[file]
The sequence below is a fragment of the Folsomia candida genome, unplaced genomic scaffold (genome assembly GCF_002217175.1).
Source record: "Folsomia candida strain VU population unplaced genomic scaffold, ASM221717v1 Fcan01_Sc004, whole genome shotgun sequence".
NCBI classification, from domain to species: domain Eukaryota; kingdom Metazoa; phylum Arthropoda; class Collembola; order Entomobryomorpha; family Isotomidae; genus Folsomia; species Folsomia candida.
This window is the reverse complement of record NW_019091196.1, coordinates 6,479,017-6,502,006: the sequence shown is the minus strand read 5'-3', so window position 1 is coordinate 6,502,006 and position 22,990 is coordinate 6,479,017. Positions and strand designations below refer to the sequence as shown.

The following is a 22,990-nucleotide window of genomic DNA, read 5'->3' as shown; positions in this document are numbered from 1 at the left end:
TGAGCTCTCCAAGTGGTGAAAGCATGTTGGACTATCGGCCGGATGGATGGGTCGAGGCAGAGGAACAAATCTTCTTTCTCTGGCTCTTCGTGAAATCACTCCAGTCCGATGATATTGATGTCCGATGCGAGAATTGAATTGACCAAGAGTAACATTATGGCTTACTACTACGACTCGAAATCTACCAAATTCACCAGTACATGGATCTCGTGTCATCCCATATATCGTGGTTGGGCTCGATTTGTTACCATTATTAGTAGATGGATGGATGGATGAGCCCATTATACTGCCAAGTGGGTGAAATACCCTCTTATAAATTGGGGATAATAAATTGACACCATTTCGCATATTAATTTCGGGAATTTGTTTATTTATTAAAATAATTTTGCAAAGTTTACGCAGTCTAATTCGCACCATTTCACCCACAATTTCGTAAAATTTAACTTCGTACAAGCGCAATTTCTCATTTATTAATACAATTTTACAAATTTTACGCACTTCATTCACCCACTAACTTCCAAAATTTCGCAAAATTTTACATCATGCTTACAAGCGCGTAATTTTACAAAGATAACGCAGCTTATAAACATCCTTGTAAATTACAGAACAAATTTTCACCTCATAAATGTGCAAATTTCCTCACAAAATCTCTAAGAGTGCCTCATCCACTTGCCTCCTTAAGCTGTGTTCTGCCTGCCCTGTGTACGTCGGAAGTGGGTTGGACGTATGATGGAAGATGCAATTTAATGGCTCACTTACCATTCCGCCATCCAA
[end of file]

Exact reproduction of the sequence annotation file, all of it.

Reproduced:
The sequence below is a fragment of the Folsomia candida genome, unplaced genomic scaffold (genome assembly GCF_002217175.1).
Source record: "Folsomia candida strain VU population unplaced genomic scaffold, ASM221717v1 Fcan01_Sc004, whole genome shotgun sequence".
NCBI classification, from domain to species: domain Eukaryota; kingdom Metazoa; phylum Arthropoda; class Collembola; order Entomobryomorpha; family Isotomidae; genus Folsomia; species Folsomia candida.
This window is the reverse complement of record NW_019091196.1, coordinates 6,479,017-6,502,006: the sequence shown is the minus strand read 5'-3', so window position 1 is coordinate 6,502,006 and position 22,990 is coordinate 6,479,017. Positions and strand designations below refer to the sequence as shown.

The following is a 22,990-nucleotide window of genomic DNA, read 5'->3' as shown; positions in this document are numbered from 1 at the left end:
TGAGCTCTCCAAGTGGTGAAAGCATGTTGGACTATCGGCCGGATGGATGGGTCGAGGCAGAGGAACAAATCTTCTTTCTCTGGCTCTTCGTGAAATCACTCCAGTCCGATGATATTGATGTCCGATGCGAGAATTGAATTGACCAAGAGTAACATTATGGCTTACTACTACGACTCGAAATCTACCAAATTCACCAGTACATGGATCTCGTGTCATCCCATATATCGTGGTTGGGCTCGATTTGTTACCATTATTAGTAGATGGATGGATGGATGAGCCCATTATACTGCCAAGTGGGTGAAATACCCTCTTATAAATTGGGGATAATAAATTGACACCATTTCGCATATTAATTTCGGGAATTTGTTTATTTATTAAAATAATTTTGCAAAGTTTACGCAGTCTAATTCGCACCATTTCACCCACAATTTCGTAAAATTTAACTTCGTACAAGCGCAATTTCTCATTTATTAATACAATTTTACAAATTTTACGCACTTCATTCACCCACTAACTTCCAAAATTTCGCAAAATTTTACATCATGCTTACAAGCGCGTAATTTTACAAAGATAACGCAGCTTATAAACATCCTTGTAAATTACAGAACAAATTTTCACCTCATAAATGTGCAAATTTCCTCACAAAATCTCTAAGAGTGCCTCATCCACTTGCCTCCTTAAGCTGTGTTCTGCCTGCCCTGTGTACGTCGGAAGTGGGTTGGACGTATGATGGAAGATGCAATTTAATGGCTCACTTACCATTCCGCCATCCAA